The main character of the novel, Roy Eberhardt, is introduced by way of his curiosity about a boy with strawberry blond hair, wiry build, and nut-brown skin from the sun, who is running along the sidewalk as if to catch the same bus that Roy was riding to Trace Middle School. Instead, he runs on by on bare feet whose soles are as black as barbecue coals. Roy is also introduced at the same time as the victim of a bully named Dana Matherson who is mashing his face against the bus window at the same time the strange boy runs by. Because of Dana, Roy is unable to satisfy his curiosity about the running boy and must instead try to save himself from the bigger kid’s grasp. He gives into Dana’s demand that he says he’s had enough and then immediately opens the bus window to try to see where the runner has gone. He’s too late, but that doesn’t stop his innate curiosity - who is this boy and what is he running from?
The action then moves to that of Officer David Delinko, a police officer who has been sent to the future site of another Mother Paula’s All-American Pancake House. For now, it is a vacant lot where he meets a construction foreman named Curly who, in spite of his humorous name (he’s as bald as a cue ball), is cranky and unsmiling. Someone has vandalized the site by pulling up all the survey sticks and filling in the holes, putting the project behind even more than it is already. Officer Delinko is concerned about whether to label the crime vandalism since there have been no monetary damages. He’s willing to label it trespassing and malicious mischief. As he walks back toward his patrol car, he trips after stepping into a rather large hole. Curly tells him that the hole is the burrow of some owls that are no bigger than a beer can. Curly has no sympathy for the creatures and labels them stupid. When Delinko asks what will happen to them, Curly just smiles maliciously and says, “What owls?”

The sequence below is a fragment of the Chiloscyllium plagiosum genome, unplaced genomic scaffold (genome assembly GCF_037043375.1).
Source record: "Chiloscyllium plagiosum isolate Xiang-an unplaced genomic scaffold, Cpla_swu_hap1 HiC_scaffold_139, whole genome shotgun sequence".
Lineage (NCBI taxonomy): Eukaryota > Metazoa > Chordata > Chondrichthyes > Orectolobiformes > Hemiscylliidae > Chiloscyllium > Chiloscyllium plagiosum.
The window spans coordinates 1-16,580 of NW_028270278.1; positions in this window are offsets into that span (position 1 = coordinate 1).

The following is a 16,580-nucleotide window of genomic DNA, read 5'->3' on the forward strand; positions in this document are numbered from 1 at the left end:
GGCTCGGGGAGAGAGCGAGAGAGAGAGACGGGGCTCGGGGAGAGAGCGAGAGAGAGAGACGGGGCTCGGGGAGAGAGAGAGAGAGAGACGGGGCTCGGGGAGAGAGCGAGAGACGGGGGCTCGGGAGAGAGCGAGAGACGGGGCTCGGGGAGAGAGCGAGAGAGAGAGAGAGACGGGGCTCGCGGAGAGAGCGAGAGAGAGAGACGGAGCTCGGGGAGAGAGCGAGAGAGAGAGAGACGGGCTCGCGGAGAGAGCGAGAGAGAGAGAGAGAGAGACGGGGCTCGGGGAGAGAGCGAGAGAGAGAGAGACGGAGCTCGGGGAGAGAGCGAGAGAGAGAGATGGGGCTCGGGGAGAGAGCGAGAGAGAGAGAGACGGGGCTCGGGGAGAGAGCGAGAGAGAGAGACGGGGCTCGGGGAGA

Roy can’t stop thinking about the strange running boy. He looked in school between classes to see if he could recognize him, but he never saw him. He then sits alone at the cafeteria table, with the exception of a boy named Garrett who just says hi, because he is the new kid. He’s an old pro at being the new kid, because he has attended six schools and the town, Coconut Cove, Florida, is the tenth town his family has lived in since he could remember. That’s because Roy’s father works for the government and frequently gets promoted. Garrett then begins to carry on a conversation for the first time, talking first about skateboards and then snowboards since Roy had just moved from his favorite place - Montana - where he snowboarded a lot. It turns out Garrett is no better than a D student, but is very popular, because he cuts up in class. He is known as the “King of Farts,” because he can actually fart out the first line of the Pledge of Allegiance. His mother, ironically, is the Guidance Counselor for Trace Middle School. Roy tells Garrett about the running boy to see if he knows him, but Garrett can only guess that he might be a high school kid. Roy speculates that he might be an outlaw and is determined to find him.
Roy’s experiences reveal a great deal about him: he’s a somewhat lonely boy, because his family is always moving; he is creative, intelligent, and curious in his imagining the running boy’s story; he’s impatient with dealing with such kids as Dana Matherson, but he’s also realistic enough to know that he can’t beat his size; and he longs for the state he just left, Montana, where he was his happiest.
The incident with Office Delinko is foreshadowing in that it prepares us for the people who are trying to save the owls who live in burrows on the site of yet another pancake house.